The Sixth Amendment to the U.S. Constitution guarantees numerous rights to criminal defendants. One of the most important is the right to an attorney and the right to adequate representation. These rights whether the defendant is indigent and received a public defender or they hired their own attorney.
The right to adequate representation doesn’t mean perfect representation, but a lawyer’s incompetence may justify a court overturning a guilty verdict.
The Sixth Amendment right to counsel is one of several rights that guarantees criminal defendants a fair trial in criminal law. An attorney’s legal knowledge gives defendants a chance to prevail in a criminal trial. The Sixth Amendment also provides for the appointment of counsel for indigent defendants. The court will appoint a public defender to such defendants.
The right to counsel applies at all critical stages of a criminal proceeding. Typically, this means from the arraignment hearing, when the court notifies a defendant of their criminal charges, through the first appeal, if any, of the verdict.
Criminal defense attorneys owe their clients a duty of loyalty. They must also avoid any conflicts of interest. In general, the attorney must assist the client throughout the case. This includes appearing on their behalf at trial and advising them of various courses of action. The attorney must appear competent during the trial to promote fairness in the criminal justice system.
The right to counsel does not in and of itself guarantee a fair trial. The attorney’s performance must be adequate, and they must put in the appropriate time and effort to represent their client. This is known as the effective assistance of counsel.
The right to the effective assistance of counsel is important for several reasons. First, it provides a legal professional to advocate for the defendant with zeal. Second, it legitimizes the adversarial court system by producing more just case results.
What if a defense attorney is ineffective during a criminal prosecution? They violate the defendant’s Sixth Amendment right to a fair trial. In analyzing claims of ineffective counsel, the argument centers on whether the lawyer’s conduct so undermined the case that the trial cannot be relied upon as having produced a just result.
In Strickland v. Washington (1984), the U.S. Supreme Court clarified when a criminal defense attorney’s ineffective representation violates the Sixth Amendment. There, the Supreme Court established a test for determining such violations. Courts must judge these claims based on the “reasonably effective assistance” test. They must also consider all the surrounding circumstances.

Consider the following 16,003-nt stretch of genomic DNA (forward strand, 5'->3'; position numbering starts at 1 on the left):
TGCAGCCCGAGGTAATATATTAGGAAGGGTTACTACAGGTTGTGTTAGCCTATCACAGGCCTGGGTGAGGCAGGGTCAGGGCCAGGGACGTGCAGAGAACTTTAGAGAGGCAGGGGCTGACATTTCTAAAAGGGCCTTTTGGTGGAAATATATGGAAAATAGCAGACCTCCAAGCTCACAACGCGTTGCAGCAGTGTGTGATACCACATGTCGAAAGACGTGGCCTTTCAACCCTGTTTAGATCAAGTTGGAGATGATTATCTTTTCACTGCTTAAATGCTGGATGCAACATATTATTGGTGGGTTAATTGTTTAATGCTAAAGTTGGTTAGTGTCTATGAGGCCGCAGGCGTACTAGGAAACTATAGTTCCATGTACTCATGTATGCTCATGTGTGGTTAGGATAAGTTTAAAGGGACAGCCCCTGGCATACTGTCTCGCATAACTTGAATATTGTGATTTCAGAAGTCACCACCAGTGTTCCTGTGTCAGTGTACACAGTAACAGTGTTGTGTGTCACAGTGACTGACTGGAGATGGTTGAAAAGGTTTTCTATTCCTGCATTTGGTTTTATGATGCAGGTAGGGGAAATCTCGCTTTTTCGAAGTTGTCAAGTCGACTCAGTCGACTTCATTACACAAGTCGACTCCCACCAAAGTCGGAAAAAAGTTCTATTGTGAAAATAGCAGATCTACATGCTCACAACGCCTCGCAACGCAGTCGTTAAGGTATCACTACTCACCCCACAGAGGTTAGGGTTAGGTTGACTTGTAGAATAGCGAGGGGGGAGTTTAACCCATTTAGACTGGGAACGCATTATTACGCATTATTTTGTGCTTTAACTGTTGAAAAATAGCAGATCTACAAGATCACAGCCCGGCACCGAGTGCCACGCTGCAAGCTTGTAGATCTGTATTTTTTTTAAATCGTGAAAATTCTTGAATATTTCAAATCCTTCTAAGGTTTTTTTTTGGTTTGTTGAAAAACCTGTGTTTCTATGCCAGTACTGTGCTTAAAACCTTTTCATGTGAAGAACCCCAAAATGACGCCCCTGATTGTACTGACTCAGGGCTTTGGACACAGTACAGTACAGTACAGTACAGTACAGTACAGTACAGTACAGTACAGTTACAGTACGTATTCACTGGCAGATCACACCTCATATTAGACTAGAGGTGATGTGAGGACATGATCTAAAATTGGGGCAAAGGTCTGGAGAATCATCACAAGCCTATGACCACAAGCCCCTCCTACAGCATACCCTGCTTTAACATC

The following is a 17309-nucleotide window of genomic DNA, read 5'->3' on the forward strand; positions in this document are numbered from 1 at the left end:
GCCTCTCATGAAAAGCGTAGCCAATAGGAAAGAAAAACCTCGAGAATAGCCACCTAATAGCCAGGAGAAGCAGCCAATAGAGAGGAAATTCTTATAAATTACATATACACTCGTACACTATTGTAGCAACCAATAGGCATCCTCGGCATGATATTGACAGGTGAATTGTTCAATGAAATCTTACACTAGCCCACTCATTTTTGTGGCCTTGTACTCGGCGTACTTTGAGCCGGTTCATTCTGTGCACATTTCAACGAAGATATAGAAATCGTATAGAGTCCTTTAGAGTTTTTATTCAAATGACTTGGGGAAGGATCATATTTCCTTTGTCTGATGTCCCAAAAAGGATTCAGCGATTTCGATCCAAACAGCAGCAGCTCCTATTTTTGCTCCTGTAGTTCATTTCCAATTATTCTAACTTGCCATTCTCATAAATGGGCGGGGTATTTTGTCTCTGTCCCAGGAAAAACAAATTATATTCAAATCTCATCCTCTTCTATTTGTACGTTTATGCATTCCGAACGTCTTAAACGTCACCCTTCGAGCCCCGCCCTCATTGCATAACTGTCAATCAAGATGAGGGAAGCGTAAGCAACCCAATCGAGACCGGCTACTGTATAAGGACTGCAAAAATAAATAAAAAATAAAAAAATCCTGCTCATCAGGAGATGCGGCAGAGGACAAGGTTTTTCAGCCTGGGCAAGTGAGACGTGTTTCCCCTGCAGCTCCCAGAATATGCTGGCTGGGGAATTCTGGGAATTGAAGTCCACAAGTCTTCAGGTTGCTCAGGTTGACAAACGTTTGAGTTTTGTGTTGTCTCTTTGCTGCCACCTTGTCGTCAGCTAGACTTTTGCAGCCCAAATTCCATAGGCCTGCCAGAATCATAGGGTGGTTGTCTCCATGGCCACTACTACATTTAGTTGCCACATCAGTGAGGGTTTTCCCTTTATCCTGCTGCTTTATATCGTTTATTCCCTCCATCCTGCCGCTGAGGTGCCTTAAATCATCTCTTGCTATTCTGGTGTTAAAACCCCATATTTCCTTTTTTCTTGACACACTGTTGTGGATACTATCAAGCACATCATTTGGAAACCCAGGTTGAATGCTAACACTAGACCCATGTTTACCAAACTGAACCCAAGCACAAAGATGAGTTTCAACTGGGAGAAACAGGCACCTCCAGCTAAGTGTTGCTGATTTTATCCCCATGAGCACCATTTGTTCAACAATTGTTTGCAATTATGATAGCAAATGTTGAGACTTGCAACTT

This means, in a criminal case, the defendant challenging their attorney’s assistance must show the following: 1) Their lawyer’s legal representation was so deficient that it fell below an objective standard of reasonableness. In other words, the lawyer made errors so severe that they didn’t function as the counsel guaranteed by the Sixth Amendment and 2) The deficient performance unfairly prejudiced the defense such that, but for the ineffective assistance of counsel, there is a reasonable probability the result of the case would have been different. That means the errors were so severe that they deprived the defendant of a fair trial.
The defendant must prove both elements. If they cannot, the conviction or sentence cannot be said to result from a breakdown in the judicial process such that the result is unreliable.
When courts review a lawyer’s advocacy, they’re deferential to the lawyer. In other words, courts are bound by a strong presumption that a lawyer’s conduct falls within the range of reasonable professional assistance.
If you or a loved one is in a bind as a result of a criminal charge, immediately contact a Seattle Criminal Attorney. A Criminal lawyer is not going to judge you and understands that everyone makes mistakes. Hiring a Seattle Criminal Lawyer to help can – at a minimum – reduce penalties and can help direct people on how to best deal with their criminal charge, and many times even get them dismissed. So, it should go without saying that someone cited for a misdemeanor or felony should hire a qualified Seattle Criminal Lawyer as soon as possible. Criminal charges can cause havoc on a person’s personal and professional life. Anyone charged with a crime in Washington State should immediately seek the assistance of a seasoned Seattle Criminal Lawyer. SQ Attorneys can be reached at (425) 359-3791 and/or (206) 441-0900.